Photo by Robin Hill
FatOut racked up a staggering line up of artists and musicians for this 3-day bender at Islington Mill. And what an incredible 3 days it was!
Setting up shop in the cavernous club space Minimal Bougé beguiled the audience with their romantically detached poetry. Adopting a distinctive sound that lies clattering beside early Portico Quartet, they would at times stray into French-infused motoriks calling back to the lighter ethno studies of CAN. Taking the kraut motorik to its extremes, Nisennenmondai let up on their blitz of no-wave ‘pop’ songs and zero in on a more minimal sound that crescendos without climax, ad nauseam. Machinic rhythms persevered unchangingly over 14 minutes, alongside bare bass grooves and a paranoid ambience shot through with monomanic guitar lines. After a good ol’ romp to Drunk In Hell, Charles Hayward, acclaimed drummer of This Heat, took to the stage with his entourage of Gnodheads following a weeklong residency at the Mill. With a leitmotiv of krautrock, the 7-piece outfit launched into a raucous improvisation of gnarled riffs, offset rhythms and squealing saxophonic psychedelia.
Riling us up for the second day of the festival, full-body, Lycra-clad Barberos ravaged the stage like serpentine tricksters, coupling drum-fuelled thrashings with disjunct keyboard riffs. The tireless outbursts were broken up by derisive, vocal freakouts skittering between helium-garbled clanging and demonic tirades. Meanwhile on the 5th floor, the Video Jam stage was under way with a series of live collaborations between filmmakers and musicians. The apex of the performances came early on with 2 Koi Karp’s live scoring of Wolfgang Lehmann’s psychosurreal ‘Dragonflies with birds and snake’. The trance-inducing rapidity of strobic images depicted close ups of… dragonflies with birds and snake spliced together into a lysergic montage (you can watch a 5 minute trailer of the full hour-long endurance on Vimeo, recommended!). 2 Koi Karp churned out a jolting repetition of strangulated circuitry and treated wildlife recordings that were only too well suited.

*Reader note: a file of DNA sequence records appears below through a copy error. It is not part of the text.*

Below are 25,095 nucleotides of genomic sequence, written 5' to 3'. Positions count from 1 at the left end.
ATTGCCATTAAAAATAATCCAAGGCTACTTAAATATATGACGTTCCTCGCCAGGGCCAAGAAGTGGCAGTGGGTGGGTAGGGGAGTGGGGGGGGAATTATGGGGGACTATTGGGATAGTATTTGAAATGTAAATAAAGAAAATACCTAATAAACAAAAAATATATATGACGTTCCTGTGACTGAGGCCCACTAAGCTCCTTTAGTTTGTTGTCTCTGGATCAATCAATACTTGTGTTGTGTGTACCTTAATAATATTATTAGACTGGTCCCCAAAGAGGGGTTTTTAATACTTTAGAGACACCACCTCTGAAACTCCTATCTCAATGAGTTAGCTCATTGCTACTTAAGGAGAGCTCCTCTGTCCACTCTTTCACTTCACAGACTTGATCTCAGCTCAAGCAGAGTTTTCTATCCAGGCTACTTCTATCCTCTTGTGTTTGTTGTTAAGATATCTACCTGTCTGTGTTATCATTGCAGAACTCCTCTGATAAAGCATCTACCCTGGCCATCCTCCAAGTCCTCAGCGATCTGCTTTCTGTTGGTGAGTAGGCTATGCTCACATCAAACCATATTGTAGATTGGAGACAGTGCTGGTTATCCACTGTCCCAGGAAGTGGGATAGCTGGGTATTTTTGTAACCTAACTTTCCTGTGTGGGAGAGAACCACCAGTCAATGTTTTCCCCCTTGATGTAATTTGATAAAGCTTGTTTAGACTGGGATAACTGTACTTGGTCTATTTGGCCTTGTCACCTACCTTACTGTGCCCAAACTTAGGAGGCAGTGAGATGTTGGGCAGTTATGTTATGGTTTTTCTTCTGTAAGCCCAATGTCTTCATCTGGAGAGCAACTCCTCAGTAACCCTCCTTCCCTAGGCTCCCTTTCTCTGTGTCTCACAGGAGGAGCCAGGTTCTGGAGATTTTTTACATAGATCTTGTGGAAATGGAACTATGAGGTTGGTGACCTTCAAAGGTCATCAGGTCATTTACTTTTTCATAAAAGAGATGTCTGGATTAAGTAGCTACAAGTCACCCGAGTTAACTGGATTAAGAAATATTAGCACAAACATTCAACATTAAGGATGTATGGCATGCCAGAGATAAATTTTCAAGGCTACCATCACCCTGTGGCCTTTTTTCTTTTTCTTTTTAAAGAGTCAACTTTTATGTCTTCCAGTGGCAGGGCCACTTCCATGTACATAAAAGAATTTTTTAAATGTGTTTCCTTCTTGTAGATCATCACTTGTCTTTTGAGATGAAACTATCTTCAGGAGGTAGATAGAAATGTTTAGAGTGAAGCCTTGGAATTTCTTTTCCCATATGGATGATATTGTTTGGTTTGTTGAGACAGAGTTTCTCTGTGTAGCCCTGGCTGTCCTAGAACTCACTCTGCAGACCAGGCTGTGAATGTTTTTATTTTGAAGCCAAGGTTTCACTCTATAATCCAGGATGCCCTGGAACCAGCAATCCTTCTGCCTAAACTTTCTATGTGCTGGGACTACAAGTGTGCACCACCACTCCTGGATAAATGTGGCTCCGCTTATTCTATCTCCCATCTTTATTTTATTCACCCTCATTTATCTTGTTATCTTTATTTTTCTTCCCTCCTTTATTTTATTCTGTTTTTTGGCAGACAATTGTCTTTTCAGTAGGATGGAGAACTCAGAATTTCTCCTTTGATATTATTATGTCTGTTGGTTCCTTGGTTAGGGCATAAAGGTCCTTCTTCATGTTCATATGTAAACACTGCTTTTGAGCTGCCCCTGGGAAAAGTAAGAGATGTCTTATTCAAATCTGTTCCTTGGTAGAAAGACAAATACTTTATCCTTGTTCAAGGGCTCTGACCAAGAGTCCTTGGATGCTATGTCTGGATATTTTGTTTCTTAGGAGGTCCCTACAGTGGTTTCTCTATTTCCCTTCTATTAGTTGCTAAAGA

Over in the Opal Tapes room DJ Ford Foster spit out deranged techno jakk trax backed by an interlude of lo-fi noise. From his recent split on Opal Tapes his set came across as far more confrontational, hailing great vehemence, bouts of low-frequency assaults and violent, distorted vocal loops turned virulent melodic phrases. Leading in a similar vein, Run Dust obliterated the main stage, laying down a battery of unbridled techno. Luke Calzonetti’s tough, stringent measures and mercilessly distorted kicks certainly stand up to the analogue mutilations of early Regis or Opal Tapes’ MCMXCI. For more menacing sounds check out Run Dust’s latest collaborative release “Carps Vol. 1’ on Tesla Tapes.
Donning the upstairs space, AHRKH KOHM and Sam Weaver delivered a mesmerising audio-visual installation centered round the mysterious disappearance of a 1960s Soviet cosmonaut carried off into the nihility of space – “fucking mint”. Sam Weaver’s modularware set the sound of signal transmissions, whilst AHRKH’s funereal drones conveyed the visceral desperation and surrender of a man irretrievably lost. The immensity of sound was accentuated by KOHM’s cataclysmic visuals detailing the profundity of the immeasurable universe. Also with a recent tape out on the Tesla imprint, AHRKH’s ‘Punarbhava’ is a real introspective treat. Few memories remain of Japanese hardcore duo Melt Banana, but the bruises stand to reason it was good fun.
Afternoon delights jar us out of our fragile stupor with the immersive wall-of-noise duo Nadja. Hailing from Toronto, Canada, their claustrophobic soundscapes doused the listener, extinguished the mind and redefined the body through the contours of bass. Taking the already stifled skeleton of a My Bloody Valentine track, the duo drowned each hit in a pit of tar; a decay of cymbals surfacing for their last breathe.
Later that evening we saw Part Wild Horses Mane On Both Sides collaborate with Tombed Visions label-head David McClean and Naked(On Drugs) frontman Sebastian Perrin. The never-before-seen collective led us through an improvisation of receding drones and soft airing saxophones, sweeping us up in a fanciful current of flute feedback and meditative gong work. With great prudence the performance broke out into expulsive free jazz and evocative sampling, steadily settling back into a dreamy languor of Mulatu-styled twinings. Back in the main room Michael O’Neill delivered a socially charged polemic of indignation at the structures that be. Following the release of his equally riled up Tesla Tapes editions, he stirs up a brooding party atmosphere backed by the electro post-punk productions of Mill resident Chris Haslam aka Dwellings.
For the final live performance William Bennett, better know for his controversial power electronics project Whitehouse, strides forth wielding an opus of Vodou rhythms drawn from the archaic traditions of Haiti. Stripped-back into obscurity, the onslaught of midi-sequenced polyrhythms and grating electronic noise make for a subversive ritual that compels the body to move under duress. Launching into all-out techno inversions, the power of Bennett’s doundouns strike with the ruthless tenor of a gabber kickdrum.
Total exhaustion. Fat Out proper.
Fat Out return to the Mill on July 10th for a night of electrifying psych with Guardian Angel, Horrid and The Osiris Club.